I do not know exactly how it happened, that we, the refugees of Dartford Priory, were shunted off this way. No one ever said we were unwelcome at Holy Trinity. It was all done as if it was for our benefit: “Your Dominican Order reveres the Virgin—wouldn’t you be more comfortable in a chapel devoted to Her?” And we would hear Mass exclusively from doddering Father Anthony rather than Father William,. The final insult was the timing: to prevent any “confusion,” we attended separate Mass.
I made a tally of all the good that our priory had done for generations—not just as landlord and employer but also as sponsor of the almshouse and the infirmary. And what of our role as teachers? The priory was the only place where girls of good local families could learn reading and writing. Nothing took its place. And yet now we were treated like inferior animals to be culled from the herd. I dipped my fingers in the stoup of holy water at the side of the chapel entrance. But before I followed Sister Winifred inside, I whirled around to glare at Father William’s high spying place. You should be ashamed, I thought.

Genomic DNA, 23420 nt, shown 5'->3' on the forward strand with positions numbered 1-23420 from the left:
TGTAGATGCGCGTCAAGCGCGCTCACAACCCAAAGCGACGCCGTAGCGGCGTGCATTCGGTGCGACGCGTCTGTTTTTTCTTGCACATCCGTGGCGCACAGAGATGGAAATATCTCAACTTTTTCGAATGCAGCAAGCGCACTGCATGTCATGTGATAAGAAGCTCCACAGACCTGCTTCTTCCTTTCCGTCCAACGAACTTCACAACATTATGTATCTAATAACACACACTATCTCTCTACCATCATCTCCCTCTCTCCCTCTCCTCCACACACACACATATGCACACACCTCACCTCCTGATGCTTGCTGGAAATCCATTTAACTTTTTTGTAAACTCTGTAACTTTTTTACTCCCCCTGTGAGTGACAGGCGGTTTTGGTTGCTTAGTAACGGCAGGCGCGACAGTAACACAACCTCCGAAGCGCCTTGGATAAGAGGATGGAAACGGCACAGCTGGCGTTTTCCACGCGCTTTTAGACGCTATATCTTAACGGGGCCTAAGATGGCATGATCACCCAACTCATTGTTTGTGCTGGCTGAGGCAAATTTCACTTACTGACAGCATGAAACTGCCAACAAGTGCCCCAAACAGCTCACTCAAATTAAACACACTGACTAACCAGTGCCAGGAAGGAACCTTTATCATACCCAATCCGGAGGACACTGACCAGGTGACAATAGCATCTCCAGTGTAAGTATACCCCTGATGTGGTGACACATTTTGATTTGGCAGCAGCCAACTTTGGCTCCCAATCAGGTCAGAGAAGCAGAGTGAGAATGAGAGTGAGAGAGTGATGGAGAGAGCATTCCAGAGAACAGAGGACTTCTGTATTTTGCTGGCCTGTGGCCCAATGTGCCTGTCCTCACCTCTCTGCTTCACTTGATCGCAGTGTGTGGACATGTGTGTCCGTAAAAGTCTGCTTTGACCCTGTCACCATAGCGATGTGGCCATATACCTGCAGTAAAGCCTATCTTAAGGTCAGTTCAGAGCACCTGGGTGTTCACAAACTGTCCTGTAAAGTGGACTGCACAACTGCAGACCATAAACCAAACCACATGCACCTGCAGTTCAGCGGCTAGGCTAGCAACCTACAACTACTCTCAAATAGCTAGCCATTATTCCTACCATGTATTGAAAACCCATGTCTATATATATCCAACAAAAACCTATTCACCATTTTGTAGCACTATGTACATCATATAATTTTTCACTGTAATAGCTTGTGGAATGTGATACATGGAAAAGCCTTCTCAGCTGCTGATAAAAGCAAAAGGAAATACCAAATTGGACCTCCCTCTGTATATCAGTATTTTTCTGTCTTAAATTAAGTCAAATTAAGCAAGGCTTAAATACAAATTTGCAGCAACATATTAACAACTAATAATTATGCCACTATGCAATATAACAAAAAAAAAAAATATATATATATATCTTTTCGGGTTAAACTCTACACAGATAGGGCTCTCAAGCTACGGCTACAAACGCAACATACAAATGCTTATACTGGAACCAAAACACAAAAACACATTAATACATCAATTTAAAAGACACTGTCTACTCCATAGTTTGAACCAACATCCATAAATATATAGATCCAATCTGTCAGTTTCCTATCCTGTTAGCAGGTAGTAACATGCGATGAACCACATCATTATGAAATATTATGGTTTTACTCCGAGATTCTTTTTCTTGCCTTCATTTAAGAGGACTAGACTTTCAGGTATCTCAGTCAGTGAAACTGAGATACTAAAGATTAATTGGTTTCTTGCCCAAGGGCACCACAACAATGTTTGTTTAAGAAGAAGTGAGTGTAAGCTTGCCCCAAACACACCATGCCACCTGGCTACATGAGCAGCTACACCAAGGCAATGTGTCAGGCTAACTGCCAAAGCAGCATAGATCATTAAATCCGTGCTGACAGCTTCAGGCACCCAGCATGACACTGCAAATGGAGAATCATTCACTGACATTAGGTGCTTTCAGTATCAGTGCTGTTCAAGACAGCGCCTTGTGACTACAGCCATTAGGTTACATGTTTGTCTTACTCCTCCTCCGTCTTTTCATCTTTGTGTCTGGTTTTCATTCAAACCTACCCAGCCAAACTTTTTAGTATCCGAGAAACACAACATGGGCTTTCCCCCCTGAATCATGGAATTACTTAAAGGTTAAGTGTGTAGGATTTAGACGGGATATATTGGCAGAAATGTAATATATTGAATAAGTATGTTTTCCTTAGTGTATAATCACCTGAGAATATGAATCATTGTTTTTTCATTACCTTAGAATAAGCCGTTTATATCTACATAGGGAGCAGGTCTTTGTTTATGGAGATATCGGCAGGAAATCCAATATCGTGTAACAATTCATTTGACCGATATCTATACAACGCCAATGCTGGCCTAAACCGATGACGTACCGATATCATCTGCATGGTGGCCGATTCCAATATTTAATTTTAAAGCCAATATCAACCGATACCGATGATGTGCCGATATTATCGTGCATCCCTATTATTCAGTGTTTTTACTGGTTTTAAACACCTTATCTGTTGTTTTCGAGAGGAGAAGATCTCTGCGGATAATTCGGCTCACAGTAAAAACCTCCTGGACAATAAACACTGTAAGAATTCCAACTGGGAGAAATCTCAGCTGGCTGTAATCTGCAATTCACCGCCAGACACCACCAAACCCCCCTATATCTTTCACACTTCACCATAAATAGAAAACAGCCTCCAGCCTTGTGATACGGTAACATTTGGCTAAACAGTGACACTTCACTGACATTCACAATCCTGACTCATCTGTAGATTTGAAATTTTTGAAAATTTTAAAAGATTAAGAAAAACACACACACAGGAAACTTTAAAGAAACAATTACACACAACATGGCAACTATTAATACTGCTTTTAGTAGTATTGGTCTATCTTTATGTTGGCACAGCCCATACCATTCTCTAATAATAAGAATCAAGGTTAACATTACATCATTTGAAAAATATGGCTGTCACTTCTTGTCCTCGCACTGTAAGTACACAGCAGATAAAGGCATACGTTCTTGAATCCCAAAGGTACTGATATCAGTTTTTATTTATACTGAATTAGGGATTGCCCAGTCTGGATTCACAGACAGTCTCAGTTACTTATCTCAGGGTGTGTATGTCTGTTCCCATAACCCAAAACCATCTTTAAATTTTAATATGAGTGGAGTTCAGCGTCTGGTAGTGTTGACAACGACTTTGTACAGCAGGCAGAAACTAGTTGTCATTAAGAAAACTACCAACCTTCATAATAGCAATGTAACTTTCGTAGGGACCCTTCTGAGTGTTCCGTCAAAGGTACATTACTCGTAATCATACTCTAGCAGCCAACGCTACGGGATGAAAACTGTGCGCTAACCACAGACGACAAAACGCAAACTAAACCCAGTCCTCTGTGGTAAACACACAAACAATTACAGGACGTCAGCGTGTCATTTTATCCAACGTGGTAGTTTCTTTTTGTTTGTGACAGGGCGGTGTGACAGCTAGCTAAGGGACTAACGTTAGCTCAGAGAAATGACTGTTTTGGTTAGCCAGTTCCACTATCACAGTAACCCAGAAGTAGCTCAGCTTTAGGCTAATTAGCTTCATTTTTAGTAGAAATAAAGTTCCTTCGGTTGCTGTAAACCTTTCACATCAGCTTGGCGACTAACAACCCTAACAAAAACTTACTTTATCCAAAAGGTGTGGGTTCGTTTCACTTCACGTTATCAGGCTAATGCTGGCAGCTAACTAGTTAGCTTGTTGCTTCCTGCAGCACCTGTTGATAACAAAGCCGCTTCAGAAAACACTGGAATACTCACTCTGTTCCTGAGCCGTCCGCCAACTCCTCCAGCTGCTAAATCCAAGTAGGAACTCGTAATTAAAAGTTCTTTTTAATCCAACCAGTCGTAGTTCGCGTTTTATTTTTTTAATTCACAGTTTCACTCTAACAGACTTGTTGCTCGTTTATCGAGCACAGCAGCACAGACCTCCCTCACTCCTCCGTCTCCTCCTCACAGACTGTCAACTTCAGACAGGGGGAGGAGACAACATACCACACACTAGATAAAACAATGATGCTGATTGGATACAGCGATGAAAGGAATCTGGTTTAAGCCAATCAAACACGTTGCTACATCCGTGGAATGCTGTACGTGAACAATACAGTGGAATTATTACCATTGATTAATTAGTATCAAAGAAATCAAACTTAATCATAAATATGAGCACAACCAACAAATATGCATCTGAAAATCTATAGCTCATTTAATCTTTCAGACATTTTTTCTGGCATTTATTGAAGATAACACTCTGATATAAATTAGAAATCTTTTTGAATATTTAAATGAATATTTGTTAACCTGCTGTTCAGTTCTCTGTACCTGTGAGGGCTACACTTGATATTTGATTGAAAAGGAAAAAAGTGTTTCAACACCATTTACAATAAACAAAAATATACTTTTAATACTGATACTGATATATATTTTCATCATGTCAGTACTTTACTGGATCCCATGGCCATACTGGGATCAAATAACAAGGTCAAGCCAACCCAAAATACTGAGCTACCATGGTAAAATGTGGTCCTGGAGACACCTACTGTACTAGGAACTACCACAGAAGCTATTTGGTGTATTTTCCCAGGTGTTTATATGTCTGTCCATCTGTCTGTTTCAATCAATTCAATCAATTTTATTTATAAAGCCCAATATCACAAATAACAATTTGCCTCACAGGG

Brother Edmund shook his head. Just as I stood watch over him for signs of his weakness, he did his best to help me master mine—my temper.
I took my place before the statue of the serene Virgin. It was of some comfort that we took Mass in such a chapel. A colorful wall mural of Saint George slaying the dragon dominated the room.
There was a stirring behind me. The others were arriving, the six nuns of Dartford who still lived in community. They were the vestiges of the priory, attempting to live out the ideals of our order. When King Henry and Lord Privy Seal Thomas Cromwell dissolved the priory, most of the sisters returned to their families. Our prioress departed for the home of a brother, and none of us heard from her again. But Sister Rachel, one of the senior nuns, had years earlier been bequeathed a large house a mile from the center of town, and five others joined her there, pooling their pensions. Arthur’s rambunctiousness made my joining the sisters in their community impossible, and so I, like Brother Edmund and Sister Winifred, leased lodgings from Holy Trinity Church.